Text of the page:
When we think of spring, we might imagine the rebirth and renewal that comes with warmer weather and longer days. It’s usually a time to party, go to spring flower festivals, and spend more time in nature.
Spending time in nature or doing things outside, like exercising or gardening, lifts our spirits.
But this year, with the early start of the bushfire season and the promise of long, hot months ahead, we could see our view of the warmer months start to change.
For some, the coming months are not a celebration. They are something to fear or feel sad about.
In particular, communities and emergency responders who have faced bushfires or droughts in the past may experience increased stress and anxiety in the months to come.
How is this spring different?
In recent weeks, the Australian Bureau of Meteorology has said two climate events are underway: El Niño and a positive dipole in the Indian Ocean.
These events predict hotter and drier conditions through summer, as well as more intense heatwaves, bushfires and droughts.
In temperate and subtropical regions, our summers are getting hotter and longer on average, and winters warmer and shorter. Climate change is the main driver of these changes.
What happens to our mood when the temperature rises?
Higher temperatures and prolonged heat are linked to aggression and higher rates of emergency hospitalizations due to health problems, heat-related injuries and mental health problems.
After an extreme weather event or disaster, rates of anxiety, depression and post-traumatic stress increase.
Many Australians have already suffered the psychological and physical consequences of bushfires, droughts, floods and heatwaves.
For some communities and individuals, experiencing these types of events can mean they are more resilient or prepared for the future. For others, the anticipation of increased heat or other climate threats may raise concerns. They can also cause pre-traumatic stress – the stress that precedes an expected loss or trauma.
Anxiety, anger and sadness
As climate-related events become more widespread, individuals may also be increasingly affected by feelings such as anxiety, anger and sadness.
Climate anxiety refers to fear, dread, and worry about climate change. Anxiety can be a useful response because it allows us to prepare for and respond to future threats. For example, climate anxiety can help motivate pro-environmental behavior and climate action, such as participating in a protest. But this type of anxiety can also become overwhelming.
The loss of wildlife and nature due to bushfires can leave people feeling sad at what is lost and angry at the lack of action to prevent these losses.
Losses can also be more personal, including damage to health, livelihood, housing, or even the ability to engage in enjoyable outdoor activities, such as playing sports or exercising outside .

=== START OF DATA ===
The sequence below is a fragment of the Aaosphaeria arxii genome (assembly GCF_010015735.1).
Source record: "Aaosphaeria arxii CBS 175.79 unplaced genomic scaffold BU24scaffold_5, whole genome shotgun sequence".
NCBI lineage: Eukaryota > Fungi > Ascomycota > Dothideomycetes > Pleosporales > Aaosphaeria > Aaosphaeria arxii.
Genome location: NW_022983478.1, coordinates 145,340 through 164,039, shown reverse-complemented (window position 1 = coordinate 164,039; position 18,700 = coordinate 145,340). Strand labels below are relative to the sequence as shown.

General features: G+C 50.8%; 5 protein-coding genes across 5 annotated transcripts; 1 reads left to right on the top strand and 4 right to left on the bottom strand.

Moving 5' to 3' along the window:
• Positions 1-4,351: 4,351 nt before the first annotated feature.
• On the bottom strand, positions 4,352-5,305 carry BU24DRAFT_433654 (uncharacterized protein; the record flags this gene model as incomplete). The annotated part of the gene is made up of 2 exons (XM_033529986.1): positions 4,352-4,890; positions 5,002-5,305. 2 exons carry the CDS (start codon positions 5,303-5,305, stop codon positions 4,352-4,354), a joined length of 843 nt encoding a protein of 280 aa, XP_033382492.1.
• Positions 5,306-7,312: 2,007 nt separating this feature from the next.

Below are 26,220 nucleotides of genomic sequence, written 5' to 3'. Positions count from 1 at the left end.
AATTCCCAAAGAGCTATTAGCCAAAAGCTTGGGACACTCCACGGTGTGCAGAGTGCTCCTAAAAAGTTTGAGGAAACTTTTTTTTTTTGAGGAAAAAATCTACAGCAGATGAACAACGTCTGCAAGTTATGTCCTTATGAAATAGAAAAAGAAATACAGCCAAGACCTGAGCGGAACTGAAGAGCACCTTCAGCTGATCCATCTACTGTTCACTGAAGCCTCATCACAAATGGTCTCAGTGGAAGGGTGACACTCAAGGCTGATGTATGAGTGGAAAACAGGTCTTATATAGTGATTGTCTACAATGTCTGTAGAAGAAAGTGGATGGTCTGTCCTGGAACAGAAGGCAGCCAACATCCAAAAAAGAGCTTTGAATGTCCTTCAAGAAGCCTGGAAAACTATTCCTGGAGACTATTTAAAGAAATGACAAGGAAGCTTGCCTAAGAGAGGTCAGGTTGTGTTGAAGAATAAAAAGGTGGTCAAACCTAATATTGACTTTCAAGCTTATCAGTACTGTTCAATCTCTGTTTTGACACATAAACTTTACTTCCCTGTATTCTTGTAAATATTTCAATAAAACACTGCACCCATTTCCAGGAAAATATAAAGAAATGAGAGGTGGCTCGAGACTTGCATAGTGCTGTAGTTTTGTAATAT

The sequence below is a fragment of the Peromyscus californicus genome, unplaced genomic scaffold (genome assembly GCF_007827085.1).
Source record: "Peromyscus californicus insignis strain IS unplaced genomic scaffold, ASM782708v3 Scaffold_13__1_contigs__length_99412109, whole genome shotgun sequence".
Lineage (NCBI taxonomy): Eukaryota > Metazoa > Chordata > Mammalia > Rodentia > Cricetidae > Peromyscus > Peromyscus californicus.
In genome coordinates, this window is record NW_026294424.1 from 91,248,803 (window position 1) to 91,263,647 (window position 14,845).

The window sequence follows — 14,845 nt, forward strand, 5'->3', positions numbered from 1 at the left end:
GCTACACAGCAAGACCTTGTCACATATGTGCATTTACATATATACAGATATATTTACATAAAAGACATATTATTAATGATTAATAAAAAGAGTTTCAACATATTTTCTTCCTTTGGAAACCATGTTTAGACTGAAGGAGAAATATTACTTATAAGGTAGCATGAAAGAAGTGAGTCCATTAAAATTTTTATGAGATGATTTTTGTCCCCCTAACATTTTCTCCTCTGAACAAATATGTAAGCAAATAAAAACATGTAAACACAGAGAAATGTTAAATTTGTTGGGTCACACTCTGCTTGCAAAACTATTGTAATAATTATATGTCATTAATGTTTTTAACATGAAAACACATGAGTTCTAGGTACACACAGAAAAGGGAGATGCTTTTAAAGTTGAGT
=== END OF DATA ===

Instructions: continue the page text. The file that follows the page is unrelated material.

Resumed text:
Another experience, solastalgia, is the “homesickness you feel when you are still at home.” Researchers suggest that solastalgia is a type of distress when a person perceives negative changes and progressive deterioration in their own home environment. These feelings can arise when we notice seasonal and environmental changes in the places we love and call home.
But there are things you can do
As the warmer months approach, strong community support, cohesion and preparation can be especially important. There are also steps you can take to maintain and manage your mental health and well-being. Although more research is needed to understand which strategies work best, health professionals suggest:
- connecting with others, especially people you trust and who support your well-being
- find ways to connect with your community, either in person (for example, through community gardening) or online (for example, through discussion groups)
- be attentive to your physical and psychological safety (for example, especially during climate-related events) and, if you need it, seek professional support
- take a break from distressing media content when necessary.
Understandably, people may continue to worry about upcoming seasons due to the constant threat of climate change.
To avoid getting overwhelmed, you can also react and channel your feelings of distress. You can participate in community-led climate action projects and spend time outdoors and in nature (even for short periods).
These actions could help maintain the positive connections between well-being and nature, whatever the season.
If you have had any problems with this article or are concerned about someone you know, call Lifeline on 13 11 14.
Tara Crandon is a psychologist and doctoral student at the QIMR Berghofer Institute for Medical Research. This piece first appeared on The conversation.